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Workout Logging

by Michael Petresky on November 22, 2013

Can you recall with 100% accuracy your previous week’s workouts?

Weight load, the number of reps, sets, and how long your rest periods were?

Whether your partner assisted you on your last 2 reps?

The order you performed each exercise?

Logging your workout can be infinitely helpful in breaking plateaus and seeing the gains you want to see. When it comes down to it, the bottom line of any training program is fixated upon your progress in the gym. If you are constantly doing the same weight, the same reps, and never improving in each exercise week after week then you will never see your goals met, or at least in any reasonably amount of time.

By logging your workouts you remove the guesswork, and eliminate reliance upon memory. Instead of spending time trying to remember whether you did 5, 6, or even 12 reps at whatever weight, you can focus completely on the task at hand: the next set. You will know exactly how many reps you did, and how much weight you lifted for each and every set. By doing this you can then make it a goal each and every week to improve upon the previous week. Whether you do 1 more rep, or 5 more pounds, all that matters is you are gradually improving, and constantly making an effort to do so. There will be weeks when you will fail to improve as well as weeks when you regress, but as long as you’re making an effort every workout you will eventually reach your goals.

Remember that many small, and seemingly meaningless progressions add up to make a very large, noteworthy improvement.

Trust me, the people you see in the gym with their composition books, note pads, etc are the people who will be reaching their goals the most efficiently. Many people know that a training log is beyond helpful, but few actually take advantage of it, and those that do usually keep a misshapen, inconsistent, and disorderly log, which can be near impossible to reference over a reasonably long period of time. You want a log that will hold together over months at a time. This way you can easily refer back to, and see the gains you are making to evaluate whether or not you are achieving your desired goals.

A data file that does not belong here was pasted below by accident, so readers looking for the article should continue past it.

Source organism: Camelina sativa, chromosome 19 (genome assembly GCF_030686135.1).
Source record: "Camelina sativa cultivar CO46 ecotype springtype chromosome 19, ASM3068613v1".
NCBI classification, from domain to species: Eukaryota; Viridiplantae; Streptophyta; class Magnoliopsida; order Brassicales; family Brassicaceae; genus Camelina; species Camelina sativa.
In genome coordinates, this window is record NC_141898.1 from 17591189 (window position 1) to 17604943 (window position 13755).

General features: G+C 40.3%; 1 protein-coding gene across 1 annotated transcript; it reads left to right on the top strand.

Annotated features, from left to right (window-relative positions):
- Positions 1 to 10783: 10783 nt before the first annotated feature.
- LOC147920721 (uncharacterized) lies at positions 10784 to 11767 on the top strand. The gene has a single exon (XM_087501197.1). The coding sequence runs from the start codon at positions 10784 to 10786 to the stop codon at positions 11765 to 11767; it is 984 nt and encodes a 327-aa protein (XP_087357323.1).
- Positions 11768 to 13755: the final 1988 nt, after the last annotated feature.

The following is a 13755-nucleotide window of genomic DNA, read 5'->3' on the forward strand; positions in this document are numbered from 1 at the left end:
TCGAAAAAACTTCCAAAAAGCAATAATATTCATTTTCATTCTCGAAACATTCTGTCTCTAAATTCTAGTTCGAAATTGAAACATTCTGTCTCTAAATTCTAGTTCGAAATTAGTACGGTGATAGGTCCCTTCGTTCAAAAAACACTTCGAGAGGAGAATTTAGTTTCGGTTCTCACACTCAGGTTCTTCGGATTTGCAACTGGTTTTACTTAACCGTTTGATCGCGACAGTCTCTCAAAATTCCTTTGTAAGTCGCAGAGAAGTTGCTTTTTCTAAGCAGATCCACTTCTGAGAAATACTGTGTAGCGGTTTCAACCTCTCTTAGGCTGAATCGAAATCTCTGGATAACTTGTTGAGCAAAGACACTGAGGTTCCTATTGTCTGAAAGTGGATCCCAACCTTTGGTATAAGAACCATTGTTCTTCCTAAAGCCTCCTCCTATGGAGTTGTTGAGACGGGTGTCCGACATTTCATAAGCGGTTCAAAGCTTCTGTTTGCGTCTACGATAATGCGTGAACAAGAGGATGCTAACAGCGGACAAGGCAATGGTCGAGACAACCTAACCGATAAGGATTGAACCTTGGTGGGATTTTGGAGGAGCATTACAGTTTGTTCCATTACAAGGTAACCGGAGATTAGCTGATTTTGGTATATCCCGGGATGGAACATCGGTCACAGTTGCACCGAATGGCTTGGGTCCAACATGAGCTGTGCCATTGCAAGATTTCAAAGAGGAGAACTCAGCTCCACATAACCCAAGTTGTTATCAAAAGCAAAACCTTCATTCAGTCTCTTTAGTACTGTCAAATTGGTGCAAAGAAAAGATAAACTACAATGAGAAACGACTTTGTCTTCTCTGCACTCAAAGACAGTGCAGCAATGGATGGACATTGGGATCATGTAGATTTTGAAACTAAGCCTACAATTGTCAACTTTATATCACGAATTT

A training log is indispensable for keeping you on track for training success. No matter where you are now, the systematic organization and focus upon achieving goals that a training journal enforces will help you to get bigger and stronger.

It is not always enough to just go to the gym and train hard. Training hard is just one part of a large equation. Once you get past the beginner stage of training, and the results slow down or come to a standstill it becomes necessary to train hard with a target to beat in every workout.

If you train hard with no consideration toward all of these different workout factors then you cannot be sure that you are training progressively. Progress is directly related with your aesthetic results, and by progressively improving a small bit week after week, those small improvements add up to a very significant improvement. That major improvement will be reflected by changes in your physique, and you will feel the surge of pride in accomplishing that which you set out to accomplish.

Now go out, evaluate your routine, create a log, and take charge of your training!

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